If you have money at a bank that goes under, that bank will still be obligated to pay you back, but it may not be able to do so.  This is where the FDIC comes in.  The FDIC supposedly guarantees the safety of deposits in member banks, but at any given time it only has a very, very small amount of money on hand.

If some major crisis comes along that causes banks all over the United States to start falling like dominoes, the FDIC will be in panic mode.  During such a scenario, the FDIC would be forced to ask Congress for a massive amount of money, and since we already run a giant deficit every year the government would have to borrow whatever funds would be required.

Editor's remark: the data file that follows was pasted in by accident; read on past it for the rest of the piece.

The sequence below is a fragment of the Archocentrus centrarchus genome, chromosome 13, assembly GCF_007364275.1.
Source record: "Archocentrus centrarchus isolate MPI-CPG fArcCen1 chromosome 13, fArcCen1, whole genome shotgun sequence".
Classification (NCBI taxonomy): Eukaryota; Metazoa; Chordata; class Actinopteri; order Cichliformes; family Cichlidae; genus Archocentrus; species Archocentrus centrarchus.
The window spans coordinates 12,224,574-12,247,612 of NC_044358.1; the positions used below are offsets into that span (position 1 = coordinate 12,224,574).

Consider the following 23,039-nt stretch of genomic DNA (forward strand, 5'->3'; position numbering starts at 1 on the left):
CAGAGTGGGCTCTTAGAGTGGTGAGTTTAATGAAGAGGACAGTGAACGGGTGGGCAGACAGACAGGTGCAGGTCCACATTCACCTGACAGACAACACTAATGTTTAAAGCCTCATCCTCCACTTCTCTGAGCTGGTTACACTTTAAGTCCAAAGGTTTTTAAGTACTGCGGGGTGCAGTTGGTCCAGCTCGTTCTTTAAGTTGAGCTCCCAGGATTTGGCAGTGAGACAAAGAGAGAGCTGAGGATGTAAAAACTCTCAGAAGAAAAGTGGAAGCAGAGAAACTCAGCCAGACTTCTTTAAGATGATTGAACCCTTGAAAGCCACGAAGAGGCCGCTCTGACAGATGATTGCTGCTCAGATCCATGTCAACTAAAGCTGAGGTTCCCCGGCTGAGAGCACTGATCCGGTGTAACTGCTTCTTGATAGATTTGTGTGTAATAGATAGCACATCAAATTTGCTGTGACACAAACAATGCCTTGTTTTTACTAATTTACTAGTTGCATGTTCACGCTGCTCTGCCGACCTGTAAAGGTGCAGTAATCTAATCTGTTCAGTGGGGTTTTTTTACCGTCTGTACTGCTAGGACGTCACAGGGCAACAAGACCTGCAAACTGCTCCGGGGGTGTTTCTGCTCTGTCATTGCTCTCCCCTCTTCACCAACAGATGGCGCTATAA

Personally, I find it very interesting that we have seen major rule changes in Europe and at the Federal Reserve just as we are entering a new global financial crisis.

Do they know something that the rest of us do not?

Be very careful with your money, because I am convinced that “bank bail-ins” will soon be making front page headlines all over the world.

by Michael Snyder in The Economic Collapse